A critical problem of transgenic livestock production is uncontrollable constitutive expression of the foreign gene, which usually results in serious physiological disturbances in transgenic animals. One of the best solutions for this problem may be use of controllable gene expression system. In this study, using retrovirus vectors designed to express the enhanced green fluorescent protein (EGFP) gene under the control of the tetracycline-inducible promoter, we examined whether the expression of the transgene could be controllable in fibroblast cells and nuclear transfer (NT) embryos of porcine. Transformed fibroblast cells were cultured in medium supplemented with or without doxycycline (a tetracycline analog) for 48 hr, and the induction efficiency was measured by comparing EGFP gene expression using epifluorescence microscopy and Western and Northern blot analyses. After the addition of doxycycline, EGFP expression increased up to 17-fold. The nuclei of transformed fibroblast cells were transferred into enucleated oocytes. Fluorescence emission data revealed strong EGFP gene expression in embryos cultured with doxycycline, but little or no expression in the absence of the antibiotic. Our results demonstrate the successful regulation of transgene expression in porcine nuclear transfer embryos, and support the application of an inducible expression system in transgenic pig production to solve the inherent problems of side-effects due to constitutive expression of the transgene.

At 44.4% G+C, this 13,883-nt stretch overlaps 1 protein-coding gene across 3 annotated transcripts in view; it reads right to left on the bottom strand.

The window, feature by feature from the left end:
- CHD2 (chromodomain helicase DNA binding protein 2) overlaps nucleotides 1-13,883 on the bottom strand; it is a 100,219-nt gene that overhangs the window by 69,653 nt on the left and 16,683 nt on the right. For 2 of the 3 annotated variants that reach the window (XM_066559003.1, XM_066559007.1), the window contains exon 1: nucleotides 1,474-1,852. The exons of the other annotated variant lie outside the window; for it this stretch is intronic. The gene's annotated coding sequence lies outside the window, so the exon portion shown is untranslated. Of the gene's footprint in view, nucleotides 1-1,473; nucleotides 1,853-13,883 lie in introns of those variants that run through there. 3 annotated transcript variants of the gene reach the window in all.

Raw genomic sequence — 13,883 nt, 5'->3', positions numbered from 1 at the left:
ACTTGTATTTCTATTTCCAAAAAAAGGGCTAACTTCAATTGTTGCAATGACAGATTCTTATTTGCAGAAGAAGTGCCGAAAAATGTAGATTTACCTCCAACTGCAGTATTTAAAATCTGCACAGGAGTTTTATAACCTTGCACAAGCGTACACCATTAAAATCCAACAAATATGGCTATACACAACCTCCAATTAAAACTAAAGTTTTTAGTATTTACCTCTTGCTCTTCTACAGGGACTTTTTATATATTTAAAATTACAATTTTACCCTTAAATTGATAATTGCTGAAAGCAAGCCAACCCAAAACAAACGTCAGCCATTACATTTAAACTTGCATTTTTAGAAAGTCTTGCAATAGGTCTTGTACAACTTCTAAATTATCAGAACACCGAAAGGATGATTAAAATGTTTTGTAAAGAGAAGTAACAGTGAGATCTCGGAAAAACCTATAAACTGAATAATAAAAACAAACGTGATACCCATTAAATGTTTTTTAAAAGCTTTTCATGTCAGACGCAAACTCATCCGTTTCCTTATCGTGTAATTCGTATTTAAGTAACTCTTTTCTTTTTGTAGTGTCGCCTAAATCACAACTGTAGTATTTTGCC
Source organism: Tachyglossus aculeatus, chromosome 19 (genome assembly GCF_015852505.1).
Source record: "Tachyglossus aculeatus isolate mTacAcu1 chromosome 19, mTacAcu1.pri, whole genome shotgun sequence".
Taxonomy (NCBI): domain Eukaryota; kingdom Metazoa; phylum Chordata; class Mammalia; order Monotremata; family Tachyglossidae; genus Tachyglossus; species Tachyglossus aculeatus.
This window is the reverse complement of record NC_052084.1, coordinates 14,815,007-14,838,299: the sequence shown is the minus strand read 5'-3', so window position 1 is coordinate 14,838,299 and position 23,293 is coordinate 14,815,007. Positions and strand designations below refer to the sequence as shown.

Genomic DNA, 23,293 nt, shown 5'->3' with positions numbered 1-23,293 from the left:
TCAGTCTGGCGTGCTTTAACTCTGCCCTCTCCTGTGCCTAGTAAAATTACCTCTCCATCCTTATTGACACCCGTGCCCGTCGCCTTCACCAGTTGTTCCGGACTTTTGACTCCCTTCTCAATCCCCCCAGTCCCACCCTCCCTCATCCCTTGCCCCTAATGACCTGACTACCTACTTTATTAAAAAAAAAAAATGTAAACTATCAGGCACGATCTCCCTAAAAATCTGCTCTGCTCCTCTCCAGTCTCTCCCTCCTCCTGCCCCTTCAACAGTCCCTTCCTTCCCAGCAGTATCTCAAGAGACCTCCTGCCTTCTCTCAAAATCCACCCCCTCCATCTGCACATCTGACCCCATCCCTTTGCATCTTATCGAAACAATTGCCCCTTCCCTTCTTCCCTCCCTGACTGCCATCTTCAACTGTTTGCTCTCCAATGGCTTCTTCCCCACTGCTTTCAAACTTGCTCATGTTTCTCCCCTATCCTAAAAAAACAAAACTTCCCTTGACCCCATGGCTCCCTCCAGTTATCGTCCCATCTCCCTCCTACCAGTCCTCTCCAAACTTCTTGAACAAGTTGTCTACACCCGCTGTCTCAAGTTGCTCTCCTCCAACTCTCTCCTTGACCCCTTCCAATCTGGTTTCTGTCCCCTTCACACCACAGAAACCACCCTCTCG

- Enhanced green fluorescent protein (EGFP)
- Nuclear transfer (NT) porcine embryo
- Retrovirus vector
- Tetracycline-inducible expression
ASJC Scopus subject areas
- Developmental Biology
- Cell Biology